Times Square, New York City

Times Square Love it or hate it, the intersection of Broadway and Seventh Ave (better known as Times Square) is New York City's hyperactive heart; a restless, hypnotic torrent of glittering lights, bombastic billboards and raw urban energy. It's not hip, fashionable or in-the-know, and it couldn't care less. It's too busy pumping out iconic, mass-marketed NYC – yellow cabs, golden arches, soaring skyscrapers and razzle-dazzle Broadway marquees. This is the New York of collective fantasies – the place where Al Jolson 'makes it' in the 1927 film The Jazz Singer , where photojournalist Alfred Eisenstaedt famously captured a lip-locked sailor and nurse on V-J Day in 1945, and where Alicia Keys and Jay-Z waxed lyrically about this 'concrete jungle where dreams are made.

For several decades, the dream here was a sordid, wet one. The economic crash of the early 1970s led to a mass exodus of corporations from Times Square. Billboard niches went dark, stores shut and once grand hotels were converted into SROs (single-room occupancy) dives, attracting the poor and the destitute. What was once an area bathed in light and showbiz glitz became a dirty den of drug dealers and crime. While the adjoining Theater District survived, its respectable playhouses shared the streets with porn cinemas, strip clubs and adult bookstores. That all changed with tough-talking mayor Rudolph Giuliani, who, in the 1990s, forced out the skin flicks, boosted police numbers and lured a wave of 'respectable' retail chains, restaurants and attractions. By the new millennium, Times Square had gone from 'X-rated' to 'G-rated,' drawing almost 40 million annual visitors and raking in more than $1.8 billion annually from its 17,000 hotel rooms.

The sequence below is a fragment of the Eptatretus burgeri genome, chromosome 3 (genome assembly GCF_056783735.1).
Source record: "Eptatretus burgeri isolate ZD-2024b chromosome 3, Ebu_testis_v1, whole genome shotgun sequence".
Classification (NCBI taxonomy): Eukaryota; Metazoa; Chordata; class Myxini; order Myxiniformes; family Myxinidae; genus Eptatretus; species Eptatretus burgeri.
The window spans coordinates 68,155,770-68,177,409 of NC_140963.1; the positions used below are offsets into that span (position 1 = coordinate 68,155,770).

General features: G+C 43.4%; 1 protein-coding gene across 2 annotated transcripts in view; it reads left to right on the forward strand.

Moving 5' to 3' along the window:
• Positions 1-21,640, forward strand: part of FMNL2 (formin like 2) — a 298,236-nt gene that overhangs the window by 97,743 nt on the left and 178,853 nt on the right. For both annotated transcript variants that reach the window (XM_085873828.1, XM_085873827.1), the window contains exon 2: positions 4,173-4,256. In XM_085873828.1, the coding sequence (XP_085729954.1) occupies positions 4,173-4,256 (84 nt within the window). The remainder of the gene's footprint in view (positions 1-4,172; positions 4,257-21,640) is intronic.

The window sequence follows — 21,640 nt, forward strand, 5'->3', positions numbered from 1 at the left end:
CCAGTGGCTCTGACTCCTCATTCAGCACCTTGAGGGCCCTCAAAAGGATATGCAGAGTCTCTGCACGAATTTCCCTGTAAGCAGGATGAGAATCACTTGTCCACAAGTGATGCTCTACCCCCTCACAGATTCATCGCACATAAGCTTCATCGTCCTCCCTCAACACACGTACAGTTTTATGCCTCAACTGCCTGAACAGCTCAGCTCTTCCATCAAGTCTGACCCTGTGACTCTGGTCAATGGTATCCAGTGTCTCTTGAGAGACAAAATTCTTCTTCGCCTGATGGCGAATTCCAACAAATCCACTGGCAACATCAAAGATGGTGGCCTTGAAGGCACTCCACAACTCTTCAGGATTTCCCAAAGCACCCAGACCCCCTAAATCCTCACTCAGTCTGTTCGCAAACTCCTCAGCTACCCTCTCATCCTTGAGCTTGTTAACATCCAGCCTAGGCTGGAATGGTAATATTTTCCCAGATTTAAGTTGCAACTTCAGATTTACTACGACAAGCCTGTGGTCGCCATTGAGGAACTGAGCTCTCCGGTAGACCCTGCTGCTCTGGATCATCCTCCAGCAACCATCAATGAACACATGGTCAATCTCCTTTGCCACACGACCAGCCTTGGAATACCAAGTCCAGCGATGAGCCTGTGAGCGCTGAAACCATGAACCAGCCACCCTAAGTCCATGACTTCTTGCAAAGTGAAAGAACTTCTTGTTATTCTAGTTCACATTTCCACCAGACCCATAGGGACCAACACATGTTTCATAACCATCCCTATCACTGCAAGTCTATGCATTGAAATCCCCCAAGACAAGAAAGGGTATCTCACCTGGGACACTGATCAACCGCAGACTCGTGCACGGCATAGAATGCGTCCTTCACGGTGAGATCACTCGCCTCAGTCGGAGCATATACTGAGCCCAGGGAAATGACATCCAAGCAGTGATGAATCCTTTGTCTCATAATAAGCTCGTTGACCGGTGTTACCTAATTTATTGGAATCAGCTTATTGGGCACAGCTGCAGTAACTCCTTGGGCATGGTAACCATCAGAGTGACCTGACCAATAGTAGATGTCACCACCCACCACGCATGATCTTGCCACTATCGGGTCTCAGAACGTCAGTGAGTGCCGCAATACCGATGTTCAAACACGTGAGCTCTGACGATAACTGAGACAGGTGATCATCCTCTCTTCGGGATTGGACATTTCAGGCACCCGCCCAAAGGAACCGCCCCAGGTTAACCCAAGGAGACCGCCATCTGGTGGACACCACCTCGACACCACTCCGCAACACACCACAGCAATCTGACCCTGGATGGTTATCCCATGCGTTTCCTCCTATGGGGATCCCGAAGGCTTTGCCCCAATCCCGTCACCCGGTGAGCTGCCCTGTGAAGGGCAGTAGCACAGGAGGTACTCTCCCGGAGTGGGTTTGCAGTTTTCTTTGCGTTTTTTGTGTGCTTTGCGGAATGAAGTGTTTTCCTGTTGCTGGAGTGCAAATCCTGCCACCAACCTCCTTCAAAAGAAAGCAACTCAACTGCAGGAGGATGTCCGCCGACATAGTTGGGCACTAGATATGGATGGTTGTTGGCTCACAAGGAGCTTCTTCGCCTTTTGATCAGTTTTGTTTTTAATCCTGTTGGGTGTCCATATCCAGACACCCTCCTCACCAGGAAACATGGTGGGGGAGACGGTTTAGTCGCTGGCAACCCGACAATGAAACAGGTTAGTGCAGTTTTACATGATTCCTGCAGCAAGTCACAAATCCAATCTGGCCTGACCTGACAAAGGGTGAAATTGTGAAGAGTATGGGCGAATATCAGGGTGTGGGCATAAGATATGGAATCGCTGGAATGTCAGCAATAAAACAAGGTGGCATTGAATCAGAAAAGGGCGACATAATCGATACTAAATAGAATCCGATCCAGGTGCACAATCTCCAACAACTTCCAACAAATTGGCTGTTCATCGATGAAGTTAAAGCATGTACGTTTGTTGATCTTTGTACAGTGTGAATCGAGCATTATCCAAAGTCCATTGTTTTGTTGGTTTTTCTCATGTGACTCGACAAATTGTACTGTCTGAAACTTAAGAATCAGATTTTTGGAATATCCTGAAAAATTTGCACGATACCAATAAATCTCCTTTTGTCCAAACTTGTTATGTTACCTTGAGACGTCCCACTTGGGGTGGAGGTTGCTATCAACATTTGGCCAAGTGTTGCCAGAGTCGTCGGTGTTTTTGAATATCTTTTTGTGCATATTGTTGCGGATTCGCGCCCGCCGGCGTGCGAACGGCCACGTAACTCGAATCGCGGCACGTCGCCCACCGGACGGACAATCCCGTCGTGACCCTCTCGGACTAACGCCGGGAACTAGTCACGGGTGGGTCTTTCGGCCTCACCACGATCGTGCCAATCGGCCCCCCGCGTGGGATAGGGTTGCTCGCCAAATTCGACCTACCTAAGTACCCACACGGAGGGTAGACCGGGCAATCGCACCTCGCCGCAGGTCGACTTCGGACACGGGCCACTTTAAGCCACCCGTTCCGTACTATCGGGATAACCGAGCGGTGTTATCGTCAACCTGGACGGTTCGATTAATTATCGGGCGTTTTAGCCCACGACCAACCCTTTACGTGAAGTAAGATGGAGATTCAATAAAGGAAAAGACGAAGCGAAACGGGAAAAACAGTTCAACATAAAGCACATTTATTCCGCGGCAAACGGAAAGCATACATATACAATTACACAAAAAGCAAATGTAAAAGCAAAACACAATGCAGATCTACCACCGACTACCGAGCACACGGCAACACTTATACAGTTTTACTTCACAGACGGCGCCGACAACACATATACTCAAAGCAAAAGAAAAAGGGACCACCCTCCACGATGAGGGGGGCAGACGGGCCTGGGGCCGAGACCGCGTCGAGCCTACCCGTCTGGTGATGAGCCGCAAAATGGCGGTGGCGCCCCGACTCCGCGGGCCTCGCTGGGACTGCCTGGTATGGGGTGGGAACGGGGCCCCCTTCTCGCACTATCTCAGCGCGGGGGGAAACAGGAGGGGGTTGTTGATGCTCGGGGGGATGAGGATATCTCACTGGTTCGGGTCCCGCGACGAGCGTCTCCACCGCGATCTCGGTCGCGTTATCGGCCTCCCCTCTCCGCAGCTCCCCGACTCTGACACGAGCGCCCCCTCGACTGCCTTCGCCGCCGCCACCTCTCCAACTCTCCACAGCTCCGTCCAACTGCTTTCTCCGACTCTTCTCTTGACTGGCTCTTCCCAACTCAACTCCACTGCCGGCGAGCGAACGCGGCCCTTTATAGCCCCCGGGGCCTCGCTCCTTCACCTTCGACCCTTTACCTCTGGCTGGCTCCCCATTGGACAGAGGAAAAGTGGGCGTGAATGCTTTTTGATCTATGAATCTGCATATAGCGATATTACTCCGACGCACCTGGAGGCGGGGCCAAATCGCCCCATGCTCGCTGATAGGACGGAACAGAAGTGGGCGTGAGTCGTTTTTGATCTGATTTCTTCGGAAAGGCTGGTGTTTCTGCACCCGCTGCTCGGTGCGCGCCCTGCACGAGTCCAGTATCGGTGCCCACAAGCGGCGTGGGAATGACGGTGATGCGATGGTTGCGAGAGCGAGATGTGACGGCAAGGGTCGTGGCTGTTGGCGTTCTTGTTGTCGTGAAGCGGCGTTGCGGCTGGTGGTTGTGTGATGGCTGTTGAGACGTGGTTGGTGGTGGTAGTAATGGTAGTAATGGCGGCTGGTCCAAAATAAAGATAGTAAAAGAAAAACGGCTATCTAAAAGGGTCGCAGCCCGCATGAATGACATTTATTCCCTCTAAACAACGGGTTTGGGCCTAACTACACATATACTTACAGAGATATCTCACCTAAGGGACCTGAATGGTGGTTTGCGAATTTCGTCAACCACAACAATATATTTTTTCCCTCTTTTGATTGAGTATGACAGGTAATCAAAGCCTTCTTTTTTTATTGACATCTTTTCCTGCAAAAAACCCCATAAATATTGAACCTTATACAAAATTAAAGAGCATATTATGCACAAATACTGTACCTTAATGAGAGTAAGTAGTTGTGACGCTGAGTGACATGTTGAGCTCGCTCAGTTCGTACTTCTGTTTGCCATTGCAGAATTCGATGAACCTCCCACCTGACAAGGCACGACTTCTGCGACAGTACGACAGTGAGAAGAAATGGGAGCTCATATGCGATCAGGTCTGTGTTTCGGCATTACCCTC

For a panoramic overview over the square, order a drink at the Renaissance Hotel's R Lounge, which offers floor-to-ceiling glass windows of the neon-lit spectacle. It might not be the best-priced sip in town, but with a view like this, who's counting?